Is cheap medication worth the cost to your health?

Many medications for common ailments can be bought without consulting a doctor. Some meds can be bought online and you can get the generic versions of others. Nicolette Dirk looks at when it’s best to buy your medication over the counter, without consulting a doctor, and which medications should you only take on advice from your doctor. She spoke to medical experts to find out the safe way to save money on medication.

How safe is it to buy medication online?

Dr. Dominique Stott, executive of medical standards and services at PPS, says it is not advisable to buy any medication online as there is no quality guarantee.

You can be sure, however, that over the counter (OTC) meds have gone through some quality testing.  “All medications are required by the MCC (Medication Control Council) to be thoroughly tested and properly labelled. Provided that the medication meets the quality requirements by the MCC, it may be sold OTC by a supermarket or pharmacy,” says Stott.

OTC medications are sold in this way, as it is assumed that the consumer will read the instructions and adhere to the advised dosages and indications.


Which medication is safe to buy OTC?

OTC medications are available to treat minor ailments such as headaches, coughs and colds, as well as minor skin ailments, as they are considered not to be dangerous to one’s health and therefore do not need a doctor’s prescription.

According to Stott this applies to the following medications:

–      Schedule 0: which can be sold by a supermarket (e.g. aspirin),

–      Schedule 1 and 2: which are available without a prescription at a pharmacy (e.g. cough mixtures).

Dr Rudy Onia, medical director for Merk pharmaceuticals, says that people with chronic illness should be cautious when buying medication OTC.

“Medication for chronic illness like high blood pressure or diabetes won’t always interact well with other medication bought OTC,” says Onia.

Patients suffering from chronic illnesses also need to be cautious when it comes to generic medication.

“For people suffering from chronic illness, generic medication can be risky because its potency can be up to 20% lower or higher than the patient’s normal prescription,” says Onia.


Which cases validate getting medication without consulting a doctor?

Stott says that on the package insert for each OTC medication is the indication as to when medical advice should be sought. “This would include headaches, which do not improve within a short period of time or which develop with other symptoms such as vomiting or rash,” says Stott.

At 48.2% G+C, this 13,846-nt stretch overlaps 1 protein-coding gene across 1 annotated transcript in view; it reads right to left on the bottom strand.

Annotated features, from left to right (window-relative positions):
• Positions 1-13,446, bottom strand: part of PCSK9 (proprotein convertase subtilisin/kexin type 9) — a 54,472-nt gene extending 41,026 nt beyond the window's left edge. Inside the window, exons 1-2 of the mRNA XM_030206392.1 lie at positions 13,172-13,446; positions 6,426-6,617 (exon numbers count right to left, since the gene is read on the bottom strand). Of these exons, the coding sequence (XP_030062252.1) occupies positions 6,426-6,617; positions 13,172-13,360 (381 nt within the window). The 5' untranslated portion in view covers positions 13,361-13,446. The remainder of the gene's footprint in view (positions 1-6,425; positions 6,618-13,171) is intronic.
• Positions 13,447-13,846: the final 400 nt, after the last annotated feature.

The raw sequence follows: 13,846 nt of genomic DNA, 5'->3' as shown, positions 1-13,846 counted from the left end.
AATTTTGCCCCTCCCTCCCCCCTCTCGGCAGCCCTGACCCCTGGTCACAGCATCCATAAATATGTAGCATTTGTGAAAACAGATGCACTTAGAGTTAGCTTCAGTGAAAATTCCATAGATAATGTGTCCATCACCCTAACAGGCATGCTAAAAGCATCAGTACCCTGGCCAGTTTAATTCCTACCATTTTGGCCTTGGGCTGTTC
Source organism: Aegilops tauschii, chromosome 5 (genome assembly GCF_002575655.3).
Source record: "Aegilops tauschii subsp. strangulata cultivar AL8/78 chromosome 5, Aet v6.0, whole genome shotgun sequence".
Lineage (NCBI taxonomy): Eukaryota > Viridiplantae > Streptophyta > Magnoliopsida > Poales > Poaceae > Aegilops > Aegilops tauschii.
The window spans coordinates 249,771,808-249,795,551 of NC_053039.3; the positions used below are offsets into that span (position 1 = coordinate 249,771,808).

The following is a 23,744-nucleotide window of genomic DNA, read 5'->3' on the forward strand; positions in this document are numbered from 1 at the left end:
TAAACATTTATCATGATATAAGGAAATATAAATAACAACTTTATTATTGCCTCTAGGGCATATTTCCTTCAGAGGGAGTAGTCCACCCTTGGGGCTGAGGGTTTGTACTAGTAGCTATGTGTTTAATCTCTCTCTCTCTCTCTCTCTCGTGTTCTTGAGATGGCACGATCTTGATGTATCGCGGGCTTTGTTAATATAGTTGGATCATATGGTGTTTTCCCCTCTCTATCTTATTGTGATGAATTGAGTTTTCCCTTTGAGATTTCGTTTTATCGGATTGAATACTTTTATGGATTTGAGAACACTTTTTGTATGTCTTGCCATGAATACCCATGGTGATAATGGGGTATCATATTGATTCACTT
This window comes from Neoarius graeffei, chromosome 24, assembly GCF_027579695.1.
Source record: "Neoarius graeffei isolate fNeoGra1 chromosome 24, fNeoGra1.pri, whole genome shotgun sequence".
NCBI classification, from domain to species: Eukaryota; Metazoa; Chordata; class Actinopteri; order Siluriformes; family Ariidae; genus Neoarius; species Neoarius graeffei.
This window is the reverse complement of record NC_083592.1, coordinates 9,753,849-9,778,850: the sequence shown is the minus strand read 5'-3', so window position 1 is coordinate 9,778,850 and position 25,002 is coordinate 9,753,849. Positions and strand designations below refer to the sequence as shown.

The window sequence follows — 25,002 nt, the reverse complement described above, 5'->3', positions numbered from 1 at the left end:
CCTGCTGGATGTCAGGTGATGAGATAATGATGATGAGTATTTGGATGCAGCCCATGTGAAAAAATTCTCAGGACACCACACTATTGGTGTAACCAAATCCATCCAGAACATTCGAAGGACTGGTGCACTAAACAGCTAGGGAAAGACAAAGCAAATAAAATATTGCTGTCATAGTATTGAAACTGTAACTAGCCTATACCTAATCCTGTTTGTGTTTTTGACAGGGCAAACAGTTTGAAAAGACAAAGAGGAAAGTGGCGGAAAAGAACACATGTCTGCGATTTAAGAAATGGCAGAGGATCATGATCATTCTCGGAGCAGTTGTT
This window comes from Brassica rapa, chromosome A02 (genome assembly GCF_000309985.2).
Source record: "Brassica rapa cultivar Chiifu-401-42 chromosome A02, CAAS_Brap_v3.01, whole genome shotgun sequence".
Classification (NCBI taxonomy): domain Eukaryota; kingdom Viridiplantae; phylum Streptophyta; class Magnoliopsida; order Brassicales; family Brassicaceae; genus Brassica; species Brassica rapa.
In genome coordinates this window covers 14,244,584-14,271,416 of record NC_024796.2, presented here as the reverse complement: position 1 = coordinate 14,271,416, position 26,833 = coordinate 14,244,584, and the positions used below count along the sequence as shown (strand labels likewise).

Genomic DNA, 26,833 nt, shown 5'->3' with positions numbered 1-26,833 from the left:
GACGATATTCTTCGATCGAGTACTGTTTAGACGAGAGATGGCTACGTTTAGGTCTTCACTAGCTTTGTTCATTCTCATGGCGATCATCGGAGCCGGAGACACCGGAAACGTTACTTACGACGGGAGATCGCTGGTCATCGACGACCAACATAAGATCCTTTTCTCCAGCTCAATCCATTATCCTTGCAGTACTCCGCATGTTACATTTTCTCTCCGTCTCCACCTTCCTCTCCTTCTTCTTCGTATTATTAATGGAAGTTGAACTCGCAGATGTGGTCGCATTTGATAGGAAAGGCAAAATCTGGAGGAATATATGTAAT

Even a simple cough, which continues longer than a short period, should be investigated, as there may be a bacterial infection requiring an antibiotic. But she adds that a pharmacist or assistant is trained to give advice regarding the overuse of these medications and when expert help should be sought so speak to the pharmacist if in doubt.


Which medications should you only take on advice from your doctor?

 All medication that has been scheduled three and up are required to have a script. This is because the use of this type of medication either requires physical examination or medical justification. This is the case with antibiotics, or long term medications requiring follow up or dosage adjustment such as anxiety and anti-depressants. It also applies to hypertension and diabetic treatments to ensure optimum efficacy.

“All medications should only be taken when there is a specific need for it. Unless the medication is used to treat a chronic condition or has been given to you by a medical professional, it should be considered occasional,” says Stott.

This would be in the case when, for example, headache tablets of any type are required for more than 10 days a month. A doctor must then be consulted.

Stott says that this is because there is a danger that taking headache tablets for more than 10 days a month can lead to what is known as a medication overuse headache.

“This is a serious complication of headache tablets, as it leads to an increased need to use headache tablets and often other stronger medication. Long term headache tablet abuse can lead to permanent kidney and liver damage,” says Stott.


Is OTC medication an affordable option?

Stott says this is definitely an affordable option for normally healthy individuals, who are seeking simple symptomatic relief from common conditions. When used responsibly, they are an ideal short term solution to a common problem.

Onia says that when you feel confident you have nothing more than a symptom for a minor illness you should opt for OTC medication. But if your symptoms do not improve, you should not delay seeking medical attention.


What should you consider before self-medicating?

Getting your meds OTC may be easy enough, but it is important that you read and adhere to the advice on the package insert.

In addition, be sensible and responsible when taking any medication. If you feel that your condition it is worsening, consult a healthcare professional immediately.


How much can you save on generics?

Medication can be expensive. A simple antibiotic prescription can set you back quite a bit. The good news is you can save money by asking whether there are generic versions for the medications that you’ve been prescribed.


Moneybags conducted a simple survey to find out how much you could potentially save by visiting a Clicks pharmacy:

Pain medication:

Compral pain tablets (100 tablets): R47

Generic version: Painamol: R17


Cough medication:

Linctagon cough syrup (200ml): R79.95

Generic version: Alcophyllex cough syrup: R14


Flu capsules:

Linctagon flu capsules: R89-95

Generic version: Endcol flu capsules: R30